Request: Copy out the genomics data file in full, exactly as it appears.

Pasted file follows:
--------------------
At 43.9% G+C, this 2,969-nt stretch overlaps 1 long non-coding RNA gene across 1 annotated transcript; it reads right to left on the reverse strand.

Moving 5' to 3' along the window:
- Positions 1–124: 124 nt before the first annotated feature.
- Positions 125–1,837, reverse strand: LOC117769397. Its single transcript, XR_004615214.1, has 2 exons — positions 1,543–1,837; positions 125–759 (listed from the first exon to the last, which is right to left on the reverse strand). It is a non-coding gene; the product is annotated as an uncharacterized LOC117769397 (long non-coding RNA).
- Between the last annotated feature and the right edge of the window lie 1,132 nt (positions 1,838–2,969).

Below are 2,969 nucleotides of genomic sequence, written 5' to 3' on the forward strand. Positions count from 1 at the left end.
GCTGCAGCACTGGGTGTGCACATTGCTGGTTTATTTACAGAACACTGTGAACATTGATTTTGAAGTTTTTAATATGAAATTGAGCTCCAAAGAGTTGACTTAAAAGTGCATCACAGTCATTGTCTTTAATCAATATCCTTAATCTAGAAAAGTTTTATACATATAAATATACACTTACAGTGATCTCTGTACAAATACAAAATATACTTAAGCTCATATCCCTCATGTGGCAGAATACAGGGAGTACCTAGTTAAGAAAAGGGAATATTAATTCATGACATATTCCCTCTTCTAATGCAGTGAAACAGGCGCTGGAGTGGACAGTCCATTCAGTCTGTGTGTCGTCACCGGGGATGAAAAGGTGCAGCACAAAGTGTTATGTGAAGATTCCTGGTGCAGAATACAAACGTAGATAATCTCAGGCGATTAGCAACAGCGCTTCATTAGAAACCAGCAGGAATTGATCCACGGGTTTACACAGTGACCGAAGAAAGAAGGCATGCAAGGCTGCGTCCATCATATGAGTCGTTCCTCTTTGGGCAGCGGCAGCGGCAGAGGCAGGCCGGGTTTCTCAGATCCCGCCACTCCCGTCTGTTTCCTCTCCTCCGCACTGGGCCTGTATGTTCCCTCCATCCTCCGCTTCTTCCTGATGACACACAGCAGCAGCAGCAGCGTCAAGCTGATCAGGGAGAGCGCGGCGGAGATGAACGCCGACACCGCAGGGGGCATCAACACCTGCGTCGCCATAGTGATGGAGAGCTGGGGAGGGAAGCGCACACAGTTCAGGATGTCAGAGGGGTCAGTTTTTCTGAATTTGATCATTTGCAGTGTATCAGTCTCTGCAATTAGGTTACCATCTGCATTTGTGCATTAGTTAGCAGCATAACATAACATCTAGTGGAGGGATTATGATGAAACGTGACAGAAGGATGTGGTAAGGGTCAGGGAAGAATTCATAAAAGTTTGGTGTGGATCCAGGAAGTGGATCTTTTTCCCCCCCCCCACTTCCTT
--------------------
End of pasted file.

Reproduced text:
At 43.9% G+C, this 2,969-nt stretch overlaps 1 long non-coding RNA gene across 1 annotated transcript; it reads right to left on the reverse strand.

Moving 5' to 3' along the window:
- Positions 1–124: 124 nt before the first annotated feature.
- Positions 125–1,837, reverse strand: LOC117769397. Its single transcript, XR_004615214.1, has 2 exons — positions 1,543–1,837; positions 125–759 (listed from the first exon to the last, which is right to left on the reverse strand). It is a non-coding gene; the product is annotated as an uncharacterized LOC117769397 (long non-coding RNA).
- Between the last annotated feature and the right edge of the window lie 1,132 nt (positions 1,838–2,969).

Below are 2,969 nucleotides of genomic sequence, written 5' to 3' on the forward strand. Positions count from 1 at the left end.
GCTGCAGCACTGGGTGTGCACATTGCTGGTTTATTTACAGAACACTGTGAACATTGATTTTGAAGTTTTTAATATGAAATTGAGCTCCAAAGAGTTGACTTAAAAGTGCATCACAGTCATTGTCTTTAATCAATATCCTTAATCTAGAAAAGTTTTATACATATAAATATACACTTACAGTGATCTCTGTACAAATACAAAATATACTTAAGCTCATATCCCTCATGTGGCAGAATACAGGGAGTACCTAGTTAAGAAAAGGGAATATTAATTCATGACATATTCCCTCTTCTAATGCAGTGAAACAGGCGCTGGAGTGGACAGTCCATTCAGTCTGTGTGTCGTCACCGGGGATGAAAAGGTGCAGCACAAAGTGTTATGTGAAGATTCCTGGTGCAGAATACAAACGTAGATAATCTCAGGCGATTAGCAACAGCGCTTCATTAGAAACCAGCAGGAATTGATCCACGGGTTTACACAGTGACCGAAGAAAGAAGGCATGCAAGGCTGCGTCCATCATATGAGTCGTTCCTCTTTGGGCAGCGGCAGCGGCAGAGGCAGGCCGGGTTTCTCAGATCCCGCCACTCCCGTCTGTTTCCTCTCCTCCGCACTGGGCCTGTATGTTCCCTCCATCCTCCGCTTCTTCCTGATGACACACAGCAGCAGCAGCAGCGTCAAGCTGATCAGGGAGAGCGCGGCGGAGATGAACGCCGACACCGCAGGGGGCATCAACACCTGCGTCGCCATAGTGATGGAGAGCTGGGGAGGGAAGCGCACACAGTTCAGGATGTCAGAGGGGTCAGTTTTTCTGAATTTGATCATTTGCAGTGTATCAGTCTCTGCAATTAGGTTACCATCTGCATTTGTGCATTAGTTAGCAGCATAACATAACATCTAGTGGAGGGATTATGATGAAACGTGACAGAAGGATGTGGTAAGGGTCAGGGAAGAATTCATAAAAGTTTGGTGTGGATCCAGGAAGTGGATCTTTTTCCCCCCCCCCACTTCCTT